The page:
Ecuador breaks world record for reforestation

In environmental and conservation news, it’s often easy to get overwhelmed by heartbreaking statistics on climate change, biodiversity loss and habitat destruction but sometimes it’s good to highlight some of the positive record breaking numbers.

Deforestation is one of today’s biggest problems especially in tropical and rainforest regions; impacting species, the local communities and our climate as a whole but some countries are doing big things to tackle its effects. Several nations including Brazil, Peru and Colombia have all set targets for zero net deforestation in the next 10-20 years but one neighbouring country is breaking records in its attempts to reach targets.

Earlier this year, Ecuador broke the Guinness World Record for its people’s participation in mass reforestation. On May 16th 2015 a total of 57,512 Ecuadorian citizens volunteered their time to take part in the event organised by the Ministry for the Environment to help plant hundreds of thousands of plants in locations throughout the country.

In the end 765,073 plants of 237 different species were planted in the bid resulting in an area of 2,269 hectares being reforested. Now holding the Guinness World Record for the most plant species planted in eight hours in multiple locations, Ecuadorian Minister of Environment Lorena Tapia praised the event as an opportunity to “show Ecuador is committed to the protection of the environment” and that people can make positive contribution to the countries environmental targets.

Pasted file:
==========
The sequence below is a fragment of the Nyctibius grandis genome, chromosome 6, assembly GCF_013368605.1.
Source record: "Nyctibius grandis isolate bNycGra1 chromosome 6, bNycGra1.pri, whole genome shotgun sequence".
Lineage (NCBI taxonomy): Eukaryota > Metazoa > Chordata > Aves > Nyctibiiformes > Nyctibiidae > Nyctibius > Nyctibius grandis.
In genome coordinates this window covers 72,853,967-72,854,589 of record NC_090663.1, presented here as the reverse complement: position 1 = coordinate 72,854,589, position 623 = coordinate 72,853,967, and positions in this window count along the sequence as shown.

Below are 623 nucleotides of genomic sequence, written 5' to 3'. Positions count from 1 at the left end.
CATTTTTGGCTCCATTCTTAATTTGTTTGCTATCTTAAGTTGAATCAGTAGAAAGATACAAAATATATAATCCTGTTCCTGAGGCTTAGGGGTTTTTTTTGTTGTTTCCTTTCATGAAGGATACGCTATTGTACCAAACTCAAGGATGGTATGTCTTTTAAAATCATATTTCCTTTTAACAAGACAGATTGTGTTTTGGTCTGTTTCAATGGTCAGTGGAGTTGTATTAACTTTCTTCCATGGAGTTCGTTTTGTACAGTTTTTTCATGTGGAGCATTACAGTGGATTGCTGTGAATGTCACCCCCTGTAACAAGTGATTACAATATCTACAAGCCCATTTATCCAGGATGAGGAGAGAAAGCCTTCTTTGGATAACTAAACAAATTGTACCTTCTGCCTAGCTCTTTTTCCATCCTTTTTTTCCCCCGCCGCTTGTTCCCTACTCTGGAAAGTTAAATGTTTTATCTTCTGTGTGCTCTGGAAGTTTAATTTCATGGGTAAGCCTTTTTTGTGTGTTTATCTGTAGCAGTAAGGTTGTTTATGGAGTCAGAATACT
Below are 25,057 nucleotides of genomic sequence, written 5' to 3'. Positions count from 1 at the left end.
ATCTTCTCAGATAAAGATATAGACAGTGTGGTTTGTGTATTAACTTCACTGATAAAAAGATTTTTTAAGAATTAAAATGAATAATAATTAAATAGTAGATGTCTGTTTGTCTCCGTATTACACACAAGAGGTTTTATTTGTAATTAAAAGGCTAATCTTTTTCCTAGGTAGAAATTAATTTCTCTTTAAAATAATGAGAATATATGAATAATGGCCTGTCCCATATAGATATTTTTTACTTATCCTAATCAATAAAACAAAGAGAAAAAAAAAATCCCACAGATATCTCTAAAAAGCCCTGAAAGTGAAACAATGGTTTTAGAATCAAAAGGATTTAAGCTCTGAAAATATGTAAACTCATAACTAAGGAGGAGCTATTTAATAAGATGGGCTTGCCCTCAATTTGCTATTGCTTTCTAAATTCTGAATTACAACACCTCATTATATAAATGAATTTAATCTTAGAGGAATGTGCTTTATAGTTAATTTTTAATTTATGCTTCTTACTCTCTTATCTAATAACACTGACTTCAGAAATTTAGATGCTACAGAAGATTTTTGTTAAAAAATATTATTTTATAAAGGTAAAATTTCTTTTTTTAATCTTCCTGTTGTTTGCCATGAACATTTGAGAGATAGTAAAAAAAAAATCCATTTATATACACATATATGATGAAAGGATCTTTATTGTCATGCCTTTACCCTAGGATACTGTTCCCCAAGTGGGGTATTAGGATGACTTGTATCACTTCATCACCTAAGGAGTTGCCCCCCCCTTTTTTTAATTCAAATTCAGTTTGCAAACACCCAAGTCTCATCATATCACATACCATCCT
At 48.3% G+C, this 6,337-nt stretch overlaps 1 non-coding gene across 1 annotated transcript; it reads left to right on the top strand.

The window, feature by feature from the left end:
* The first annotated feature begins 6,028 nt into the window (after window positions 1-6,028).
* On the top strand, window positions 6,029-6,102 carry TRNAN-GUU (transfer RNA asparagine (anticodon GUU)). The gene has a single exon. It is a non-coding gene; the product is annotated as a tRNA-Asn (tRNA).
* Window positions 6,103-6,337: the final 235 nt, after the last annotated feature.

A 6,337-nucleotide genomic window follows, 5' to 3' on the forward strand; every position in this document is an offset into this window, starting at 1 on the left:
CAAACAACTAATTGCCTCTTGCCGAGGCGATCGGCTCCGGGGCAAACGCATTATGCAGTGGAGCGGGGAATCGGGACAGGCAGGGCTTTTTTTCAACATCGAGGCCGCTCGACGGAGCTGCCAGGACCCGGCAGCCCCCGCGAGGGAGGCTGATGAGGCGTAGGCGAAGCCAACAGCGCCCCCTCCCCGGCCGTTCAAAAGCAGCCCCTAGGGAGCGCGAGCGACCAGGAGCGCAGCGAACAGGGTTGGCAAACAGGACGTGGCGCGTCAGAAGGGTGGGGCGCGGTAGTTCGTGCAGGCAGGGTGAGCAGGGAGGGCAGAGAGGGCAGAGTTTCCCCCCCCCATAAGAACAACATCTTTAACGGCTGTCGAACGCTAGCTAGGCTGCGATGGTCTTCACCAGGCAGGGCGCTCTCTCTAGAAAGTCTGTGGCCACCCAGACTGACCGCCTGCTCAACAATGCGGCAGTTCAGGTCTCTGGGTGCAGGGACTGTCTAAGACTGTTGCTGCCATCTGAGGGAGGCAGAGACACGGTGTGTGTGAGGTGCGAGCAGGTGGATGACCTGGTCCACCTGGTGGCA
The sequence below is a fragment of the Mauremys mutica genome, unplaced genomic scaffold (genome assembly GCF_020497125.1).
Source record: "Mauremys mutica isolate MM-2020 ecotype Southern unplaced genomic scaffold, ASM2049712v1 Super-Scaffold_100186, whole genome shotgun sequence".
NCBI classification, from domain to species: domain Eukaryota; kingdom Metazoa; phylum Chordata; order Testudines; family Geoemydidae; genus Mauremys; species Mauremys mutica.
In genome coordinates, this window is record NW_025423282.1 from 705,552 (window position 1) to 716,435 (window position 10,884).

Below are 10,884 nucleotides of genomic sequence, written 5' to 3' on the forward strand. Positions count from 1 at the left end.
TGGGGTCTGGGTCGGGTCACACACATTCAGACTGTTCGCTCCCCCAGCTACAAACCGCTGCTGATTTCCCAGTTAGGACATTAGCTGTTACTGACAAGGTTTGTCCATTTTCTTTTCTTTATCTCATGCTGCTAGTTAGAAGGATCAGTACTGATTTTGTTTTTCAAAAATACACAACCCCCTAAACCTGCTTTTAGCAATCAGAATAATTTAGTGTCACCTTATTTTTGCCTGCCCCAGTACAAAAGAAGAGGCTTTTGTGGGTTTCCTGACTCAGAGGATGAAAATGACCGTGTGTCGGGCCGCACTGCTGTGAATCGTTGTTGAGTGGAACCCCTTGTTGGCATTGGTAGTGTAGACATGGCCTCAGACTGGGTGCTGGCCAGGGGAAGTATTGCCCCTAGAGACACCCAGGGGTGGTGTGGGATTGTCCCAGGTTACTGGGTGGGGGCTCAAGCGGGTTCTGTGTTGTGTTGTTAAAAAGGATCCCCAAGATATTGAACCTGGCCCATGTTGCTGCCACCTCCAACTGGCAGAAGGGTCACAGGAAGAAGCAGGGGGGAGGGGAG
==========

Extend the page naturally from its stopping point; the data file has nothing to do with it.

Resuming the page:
Children take part in Ecuador’s reforestation record attempt (Photo Credit: Dolores Ochoa)

Children take part in Ecuador’s reforestation record attempt (Photo Credit: Dolores Ochoa)

Ecuador is currently aiming to reforest 500,000 hectares and to reach zero net deforestation by 2017 and with the success of such events this can only boost the country’s enthusiasm to reach such goals.

Similar records include the most trees planted simultaneously at multiple locations which is currently held by a group in the Philippines where 122,168 volunteers planted 2,294,629 trees in 29 locations. The most trees planted simultaneously at a single location is currently 100,450 trees in Whiteman Park, Perth, Australia where 1,978 participants took part

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Kirstin McEwan
Current Wildlife Conservation Masters student and former Environmental Stewardship graduate with interests in wildlife conservation and science communication

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